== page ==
How do you find these candidates who don’t have a degree and therefore won’t be at traditional university career fairs?
University Recruiting Trend #3 – Shifting Focus to Inbound Opportunities
We’ve talked to dozens of university recruiters and we’re sad to say that many of them don’t even take the time to look at inbound candidates for early stage opportunities?
First, it starts with outdated and hard-to-use Applicant Tracking Systems. For some of these early opportunities, an organization will get thousands of applications. How are they supposed to sort through all of them to find the needle in the haystack? Most of the time, they don’t.
Second, organizations deploy AI/ML to scan resumes en masse, which simply scans resumes for keywords. Hiring shouldn’t be based on if someone has the right keywords in their resume, it should be based on their skills and abilities.
So… how can organizations overcome the burden of finding high-quality inbound candidates?
University Recruiting Trend #4 – Starting Hiring Process with Assessments
A resume is a proxy for ability. That’s why we believe the #1 university recruiting trend will be to start the hiring process with a skill-based assessment.
The assessment should be the very first step of the hiring process – before anyone reviews a resume or talks to the candidate. This reduces bias in the hiring process because you’re purely focused on a candidate’s abilities.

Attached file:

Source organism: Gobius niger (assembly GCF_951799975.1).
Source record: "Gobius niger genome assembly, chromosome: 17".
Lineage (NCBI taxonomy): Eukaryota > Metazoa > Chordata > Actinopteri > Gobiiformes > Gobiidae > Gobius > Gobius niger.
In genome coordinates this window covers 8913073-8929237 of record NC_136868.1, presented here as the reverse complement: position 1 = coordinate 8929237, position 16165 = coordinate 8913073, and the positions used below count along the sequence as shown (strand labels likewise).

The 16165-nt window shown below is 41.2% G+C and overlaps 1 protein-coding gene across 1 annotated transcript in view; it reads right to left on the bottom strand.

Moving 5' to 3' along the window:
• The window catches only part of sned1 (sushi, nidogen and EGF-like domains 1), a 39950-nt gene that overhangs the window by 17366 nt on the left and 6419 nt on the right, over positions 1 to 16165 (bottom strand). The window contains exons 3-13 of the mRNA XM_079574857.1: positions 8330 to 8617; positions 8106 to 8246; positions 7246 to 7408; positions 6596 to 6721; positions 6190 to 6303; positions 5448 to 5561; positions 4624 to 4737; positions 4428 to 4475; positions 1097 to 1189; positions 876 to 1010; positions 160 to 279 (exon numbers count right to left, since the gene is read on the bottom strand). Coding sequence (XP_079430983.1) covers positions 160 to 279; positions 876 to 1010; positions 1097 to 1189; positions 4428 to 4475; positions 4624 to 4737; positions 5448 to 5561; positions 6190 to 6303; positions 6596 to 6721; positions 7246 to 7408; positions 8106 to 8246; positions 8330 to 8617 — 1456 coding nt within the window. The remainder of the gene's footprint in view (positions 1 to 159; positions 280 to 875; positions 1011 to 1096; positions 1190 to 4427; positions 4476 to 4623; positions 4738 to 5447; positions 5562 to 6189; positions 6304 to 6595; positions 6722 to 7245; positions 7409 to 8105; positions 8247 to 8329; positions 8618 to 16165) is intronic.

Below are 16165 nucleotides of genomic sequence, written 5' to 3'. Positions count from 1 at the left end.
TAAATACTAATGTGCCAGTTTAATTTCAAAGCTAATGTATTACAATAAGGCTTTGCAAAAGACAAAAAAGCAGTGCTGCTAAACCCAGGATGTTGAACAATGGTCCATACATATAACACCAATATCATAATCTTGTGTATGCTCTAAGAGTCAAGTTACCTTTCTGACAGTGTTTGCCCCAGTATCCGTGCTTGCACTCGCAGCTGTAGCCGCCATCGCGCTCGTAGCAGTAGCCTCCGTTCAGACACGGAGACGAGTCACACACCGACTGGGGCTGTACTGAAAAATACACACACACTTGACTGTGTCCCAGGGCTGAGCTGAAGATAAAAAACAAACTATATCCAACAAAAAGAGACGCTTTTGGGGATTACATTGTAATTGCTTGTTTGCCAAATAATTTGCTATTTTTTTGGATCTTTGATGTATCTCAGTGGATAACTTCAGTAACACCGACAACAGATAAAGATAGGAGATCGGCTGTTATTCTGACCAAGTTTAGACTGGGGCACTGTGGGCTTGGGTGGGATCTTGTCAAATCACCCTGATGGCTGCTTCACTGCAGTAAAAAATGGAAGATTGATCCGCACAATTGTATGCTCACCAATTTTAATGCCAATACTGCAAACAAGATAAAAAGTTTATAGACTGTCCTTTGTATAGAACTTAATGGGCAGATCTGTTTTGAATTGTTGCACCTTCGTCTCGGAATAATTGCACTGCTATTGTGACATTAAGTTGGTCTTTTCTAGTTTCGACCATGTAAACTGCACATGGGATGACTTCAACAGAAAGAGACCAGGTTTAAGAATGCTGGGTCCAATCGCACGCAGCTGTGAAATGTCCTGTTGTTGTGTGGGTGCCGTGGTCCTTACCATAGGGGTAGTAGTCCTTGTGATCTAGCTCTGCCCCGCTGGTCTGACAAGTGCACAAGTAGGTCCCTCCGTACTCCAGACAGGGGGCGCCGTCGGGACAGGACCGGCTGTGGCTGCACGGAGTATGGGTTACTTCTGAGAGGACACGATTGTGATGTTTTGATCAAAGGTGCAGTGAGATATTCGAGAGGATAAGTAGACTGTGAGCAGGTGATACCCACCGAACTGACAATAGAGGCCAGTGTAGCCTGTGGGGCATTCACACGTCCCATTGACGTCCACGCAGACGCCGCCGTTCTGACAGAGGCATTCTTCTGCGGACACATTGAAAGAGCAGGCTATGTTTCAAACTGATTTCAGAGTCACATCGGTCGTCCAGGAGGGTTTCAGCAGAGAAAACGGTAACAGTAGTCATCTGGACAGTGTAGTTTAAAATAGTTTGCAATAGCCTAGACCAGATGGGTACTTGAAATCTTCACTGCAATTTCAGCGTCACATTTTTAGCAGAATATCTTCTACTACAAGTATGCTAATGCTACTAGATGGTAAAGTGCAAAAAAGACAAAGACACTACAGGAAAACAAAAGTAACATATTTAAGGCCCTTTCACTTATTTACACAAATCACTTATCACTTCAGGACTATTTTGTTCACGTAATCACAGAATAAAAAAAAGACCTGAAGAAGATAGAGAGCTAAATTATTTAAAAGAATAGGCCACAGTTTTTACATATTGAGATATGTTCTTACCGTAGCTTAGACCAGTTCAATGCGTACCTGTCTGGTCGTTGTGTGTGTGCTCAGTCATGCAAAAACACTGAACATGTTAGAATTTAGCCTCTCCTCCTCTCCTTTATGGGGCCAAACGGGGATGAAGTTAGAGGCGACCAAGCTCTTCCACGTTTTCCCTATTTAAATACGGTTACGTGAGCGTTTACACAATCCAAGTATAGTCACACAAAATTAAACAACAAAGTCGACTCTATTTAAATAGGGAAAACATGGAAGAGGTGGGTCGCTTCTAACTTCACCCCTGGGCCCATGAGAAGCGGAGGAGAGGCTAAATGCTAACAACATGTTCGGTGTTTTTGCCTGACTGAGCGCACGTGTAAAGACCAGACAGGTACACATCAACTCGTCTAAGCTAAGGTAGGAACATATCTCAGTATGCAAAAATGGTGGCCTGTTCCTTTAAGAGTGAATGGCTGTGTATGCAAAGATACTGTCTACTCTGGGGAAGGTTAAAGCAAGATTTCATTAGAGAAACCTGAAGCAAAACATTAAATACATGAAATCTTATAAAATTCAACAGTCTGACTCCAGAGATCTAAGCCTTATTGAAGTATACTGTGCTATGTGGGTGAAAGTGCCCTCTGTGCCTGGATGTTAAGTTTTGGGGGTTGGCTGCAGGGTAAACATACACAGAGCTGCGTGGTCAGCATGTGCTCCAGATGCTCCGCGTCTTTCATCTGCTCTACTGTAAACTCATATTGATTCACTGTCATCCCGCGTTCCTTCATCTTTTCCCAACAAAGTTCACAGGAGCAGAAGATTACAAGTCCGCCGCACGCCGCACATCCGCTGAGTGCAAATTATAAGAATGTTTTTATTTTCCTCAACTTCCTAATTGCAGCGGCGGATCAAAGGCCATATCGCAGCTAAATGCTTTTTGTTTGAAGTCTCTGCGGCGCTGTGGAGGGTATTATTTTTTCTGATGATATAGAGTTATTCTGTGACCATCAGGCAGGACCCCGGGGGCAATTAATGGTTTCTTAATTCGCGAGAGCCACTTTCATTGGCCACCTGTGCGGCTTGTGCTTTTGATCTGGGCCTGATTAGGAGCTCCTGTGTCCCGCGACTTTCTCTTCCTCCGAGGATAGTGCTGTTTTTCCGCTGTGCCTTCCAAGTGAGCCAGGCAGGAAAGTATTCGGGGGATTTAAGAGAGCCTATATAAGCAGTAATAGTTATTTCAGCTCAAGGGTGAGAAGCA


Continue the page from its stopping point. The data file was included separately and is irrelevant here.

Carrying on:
However, creating a certified, non-biased assessment isn’t as easy as having your current team whip something up. Most candidates hate assessments because:
- They take too long to complete
- Require giving away IP
- Don’t measure the skills necessary for the job
- Focus on topics that require previous knowledge (like sports or games)
Which is why it’s critical to work with a professional test-design team or use certified, pre-built framework based assessments that are optimized for the candidate experience.
High-quality assessments also create a better candidate experience because if they have the right skills, their profile will be surfaced to the top of the hiring poll, rather than forgotten in a pile of resumes or in an antiquated Applicant Tracking System.
How University Recruiting Trends Will Transform in 2020 and Beyond
We talked a lot about what’s broken with the traditional university recruiting system: career fairs, not focusing on inbound applicants, and using resumes as a stand-in for abilities.
Organizations who can overcome these hurdles and take on modern university or early talent recruiting will see a huge transformation. How do they do this?
By focusing on inbound opportunities, not requiring a degree, and by starting the hiring process with a certified skill-based assessment, organizations will be able to sort the signal from the noise and find those golden opportunities they may have previously overlooked.
CodeSignal developed the first-ever data-backed computer science University Ranking Report to make early talent technical skills signals more widely available to companies gearing up for the upcoming university recruiting season. Read the report here.